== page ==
Consider the trade-off of stress, time, worry, and frustration by paying a professional to handle it instead. Experts - such as tax accountants and consultants - can save you money in the long run, avoiding mistakes and overlooked deductions. If this is the route you choose to take, focus on finding a tax professional first, and as soon as possible. It’s a demanding time for their services. Hiring an expert means consideration of another person’s responsiveness and availability.

💡 Pro Tip! After your first year of using professional services, set up an appointment for the following year before you leave. That way, you'll already be in their books and you won't have to scramble for an appointment in 2023.

Young black man smiling at the camera showing he knows what he's doing
You can thank me later.

4. Practice mindfulness and reframing techniques

Is there a giant stack of invoices on your desk? Do you owe more than you did last year? Having more paperwork to track and watching our money dwindle isn’t the best pastime. It might feel better to focus on the pay raise that bumped you up a tax bracket and view each paid invoice as a person or company who wanted to work with you. Example:

Problem: I owe more than last year?!

Re-frame: I got a pay raise and did some freelance work that I didn’t have the year prior?! Wow, I’m really thankful for the new opportunities I had, even if it makes for a less exciting refund this year.

5. Get motivated and practice self-control

Many retailers offer tax season deals on anything from cell phones to TVs. If you’ve been eyeing an electronic upgrade, tell yourself that you can make that purchase when you finish your taxes. The sooner you file, the sooner you get that return, and the sooner you can claim your reward!

6. Break. It. Down.

Working backwards from Tax Day (Monday, April 18th, 2022), set aside time for each step in the process. Make a to-do list one day, and confirm that you have the necessary forms on another. Breaking down each step can make tasks like this easier to manage. And don't forget to get up and move! Movement helps stimulate our brains when faced with monotony. Set a timer to get up and stretch, or take a walk as you make progress with your broken-down steps.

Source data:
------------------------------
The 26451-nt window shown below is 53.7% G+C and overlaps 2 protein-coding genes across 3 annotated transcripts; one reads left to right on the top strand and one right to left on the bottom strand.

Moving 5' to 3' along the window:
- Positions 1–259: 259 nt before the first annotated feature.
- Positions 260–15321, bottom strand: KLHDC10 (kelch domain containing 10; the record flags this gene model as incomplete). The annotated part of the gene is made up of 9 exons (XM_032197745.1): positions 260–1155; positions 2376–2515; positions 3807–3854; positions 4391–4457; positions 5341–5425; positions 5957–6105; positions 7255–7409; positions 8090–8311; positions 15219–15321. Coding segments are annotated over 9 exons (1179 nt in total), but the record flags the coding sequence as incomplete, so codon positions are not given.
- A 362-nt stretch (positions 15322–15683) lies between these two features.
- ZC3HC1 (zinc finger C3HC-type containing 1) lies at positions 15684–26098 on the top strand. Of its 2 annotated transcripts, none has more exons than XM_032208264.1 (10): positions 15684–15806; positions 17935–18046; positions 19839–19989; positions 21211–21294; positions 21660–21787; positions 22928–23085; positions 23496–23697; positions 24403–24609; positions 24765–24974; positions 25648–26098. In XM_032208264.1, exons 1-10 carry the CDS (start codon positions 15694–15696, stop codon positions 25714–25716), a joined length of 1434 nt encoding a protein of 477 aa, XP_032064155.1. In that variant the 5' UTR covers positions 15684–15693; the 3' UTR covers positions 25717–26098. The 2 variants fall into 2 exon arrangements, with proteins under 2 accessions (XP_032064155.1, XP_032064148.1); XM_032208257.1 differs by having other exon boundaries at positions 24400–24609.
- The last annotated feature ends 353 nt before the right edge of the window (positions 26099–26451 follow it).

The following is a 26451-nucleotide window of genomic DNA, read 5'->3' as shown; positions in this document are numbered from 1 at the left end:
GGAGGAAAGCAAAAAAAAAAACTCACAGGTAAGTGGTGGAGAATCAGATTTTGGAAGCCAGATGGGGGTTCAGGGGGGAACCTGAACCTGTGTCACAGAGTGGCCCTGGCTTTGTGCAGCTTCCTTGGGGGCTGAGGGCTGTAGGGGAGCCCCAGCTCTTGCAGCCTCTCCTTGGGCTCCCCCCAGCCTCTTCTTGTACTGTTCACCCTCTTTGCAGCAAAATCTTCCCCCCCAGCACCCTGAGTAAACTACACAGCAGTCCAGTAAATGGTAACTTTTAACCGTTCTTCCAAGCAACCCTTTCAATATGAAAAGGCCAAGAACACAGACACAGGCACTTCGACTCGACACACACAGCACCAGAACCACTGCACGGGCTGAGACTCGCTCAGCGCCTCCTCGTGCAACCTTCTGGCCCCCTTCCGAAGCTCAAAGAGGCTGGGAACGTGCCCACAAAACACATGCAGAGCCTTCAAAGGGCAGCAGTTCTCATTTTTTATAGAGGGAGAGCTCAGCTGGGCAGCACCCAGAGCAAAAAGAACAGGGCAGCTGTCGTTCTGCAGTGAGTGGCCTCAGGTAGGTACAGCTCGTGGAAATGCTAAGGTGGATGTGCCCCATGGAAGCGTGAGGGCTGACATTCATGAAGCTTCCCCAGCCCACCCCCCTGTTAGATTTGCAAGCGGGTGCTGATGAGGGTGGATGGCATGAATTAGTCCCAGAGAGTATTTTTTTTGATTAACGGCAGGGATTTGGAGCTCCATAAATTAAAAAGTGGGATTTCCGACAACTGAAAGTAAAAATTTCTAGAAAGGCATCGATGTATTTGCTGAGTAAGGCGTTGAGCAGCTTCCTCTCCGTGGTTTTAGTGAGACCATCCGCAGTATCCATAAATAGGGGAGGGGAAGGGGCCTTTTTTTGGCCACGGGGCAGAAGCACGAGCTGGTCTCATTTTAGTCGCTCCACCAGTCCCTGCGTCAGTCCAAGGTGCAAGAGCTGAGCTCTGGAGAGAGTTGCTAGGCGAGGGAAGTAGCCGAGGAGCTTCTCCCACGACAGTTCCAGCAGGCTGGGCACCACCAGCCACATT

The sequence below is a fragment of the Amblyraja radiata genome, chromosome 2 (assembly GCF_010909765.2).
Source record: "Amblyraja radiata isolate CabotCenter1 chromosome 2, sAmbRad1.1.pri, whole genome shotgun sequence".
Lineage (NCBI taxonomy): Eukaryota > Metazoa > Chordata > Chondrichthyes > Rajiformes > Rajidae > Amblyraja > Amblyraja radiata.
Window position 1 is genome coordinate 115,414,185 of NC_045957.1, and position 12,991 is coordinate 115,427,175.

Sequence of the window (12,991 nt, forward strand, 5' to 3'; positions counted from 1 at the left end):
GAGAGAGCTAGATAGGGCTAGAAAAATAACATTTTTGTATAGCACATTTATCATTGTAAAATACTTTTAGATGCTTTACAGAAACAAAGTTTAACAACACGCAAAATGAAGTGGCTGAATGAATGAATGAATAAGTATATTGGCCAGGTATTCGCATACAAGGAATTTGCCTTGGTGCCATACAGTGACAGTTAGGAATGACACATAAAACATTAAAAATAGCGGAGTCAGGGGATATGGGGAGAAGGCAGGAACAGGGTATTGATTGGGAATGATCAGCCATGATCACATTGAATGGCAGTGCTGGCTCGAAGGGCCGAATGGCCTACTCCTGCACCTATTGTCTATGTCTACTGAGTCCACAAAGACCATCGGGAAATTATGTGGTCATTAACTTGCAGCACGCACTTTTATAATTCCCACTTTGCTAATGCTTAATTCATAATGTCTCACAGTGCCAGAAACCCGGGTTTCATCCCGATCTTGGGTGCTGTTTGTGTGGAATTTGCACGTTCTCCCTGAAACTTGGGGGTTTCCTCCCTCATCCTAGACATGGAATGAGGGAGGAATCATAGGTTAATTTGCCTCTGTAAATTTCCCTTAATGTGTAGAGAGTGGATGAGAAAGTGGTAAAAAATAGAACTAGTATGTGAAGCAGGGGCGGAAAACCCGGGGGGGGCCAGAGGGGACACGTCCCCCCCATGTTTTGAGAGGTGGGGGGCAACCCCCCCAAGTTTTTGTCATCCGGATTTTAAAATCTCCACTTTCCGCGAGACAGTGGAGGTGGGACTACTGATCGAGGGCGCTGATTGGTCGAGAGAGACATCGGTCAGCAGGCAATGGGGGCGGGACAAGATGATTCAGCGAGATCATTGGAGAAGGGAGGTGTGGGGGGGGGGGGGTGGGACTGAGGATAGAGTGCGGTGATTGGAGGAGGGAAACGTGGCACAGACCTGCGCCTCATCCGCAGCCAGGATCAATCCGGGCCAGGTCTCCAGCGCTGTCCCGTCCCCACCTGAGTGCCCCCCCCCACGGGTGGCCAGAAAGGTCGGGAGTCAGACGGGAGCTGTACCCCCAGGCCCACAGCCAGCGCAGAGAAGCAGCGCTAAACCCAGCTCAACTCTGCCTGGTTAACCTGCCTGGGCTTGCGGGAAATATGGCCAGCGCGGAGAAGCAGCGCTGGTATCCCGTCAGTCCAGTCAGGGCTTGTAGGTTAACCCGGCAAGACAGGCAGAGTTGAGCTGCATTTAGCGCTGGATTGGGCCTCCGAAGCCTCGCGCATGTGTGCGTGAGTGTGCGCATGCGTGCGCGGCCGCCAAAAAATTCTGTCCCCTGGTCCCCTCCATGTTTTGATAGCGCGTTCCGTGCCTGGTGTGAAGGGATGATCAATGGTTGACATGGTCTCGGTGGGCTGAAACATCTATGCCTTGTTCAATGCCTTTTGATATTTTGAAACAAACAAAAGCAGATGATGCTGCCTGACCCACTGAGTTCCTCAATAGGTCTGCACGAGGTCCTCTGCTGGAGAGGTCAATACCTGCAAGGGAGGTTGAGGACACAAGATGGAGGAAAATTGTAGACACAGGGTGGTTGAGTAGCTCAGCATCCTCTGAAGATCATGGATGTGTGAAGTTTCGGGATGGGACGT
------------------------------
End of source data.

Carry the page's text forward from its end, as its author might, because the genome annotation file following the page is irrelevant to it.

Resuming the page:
In the future…

Was tax season rough this year? Ask yourself these questions while reflecting on what could be improved for next tax season:

  1. Can I set up an automated bookkeeping system?
  2. What about automatic savings account transfers to cover future small business taxes?
  3. Is it possible to save the year's records, receipts, and invoices digitally? (💡 Pro Tip! It’s easier to use Cmd+F or Ctrl+F in documents to find specific information. Alternatively, you can set up a folder in your email for storing receipts and other documents as they come.)
  4. Does my employer and bank have my updated information so I don't have to look for documents mailed to old addresses?
  5. Is it possible for me to pursue leniency from the IRS on penalties for previous back taxes? (It never hurts to ask, especially if you’re paying a professional to guide you!)

This is a challenging, anxiety-inducing time for adults with ADHD. It’s especially challenging as someone who purposefully avoided numbers and reports when choosing his profession. Do you see any math in this article? Exactly.

Even though the daunting task of taxes can feel impossible, we can approach tax season with a different mindset. In taking the right steps, we can be proactive and motivate ourselves to get through it. I do think it’s reasonable to recognize the very real reasons to dislike filing taxes. It is not normal human behavior (neurodivergent or otherwise), to file paperwork and keep track of hundreds of numbers and line items.

Filing taxes can be an ac-cruel process, but with the right resources and some motivation, we can do it!

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Dylan answered many lifelong conundrums with the realization that he has ADHD amidst his newfound sobriety and turning thirty in a pandemic. Dylan writes about the queer community, sobriety, society, veganism, mental health, and media for a variety of sites and on Medium. He publishes a weekly newsletter, #ADHDylan’s Open Tabs, the curated ‘browser tabs’ of a chronically online ADHDer.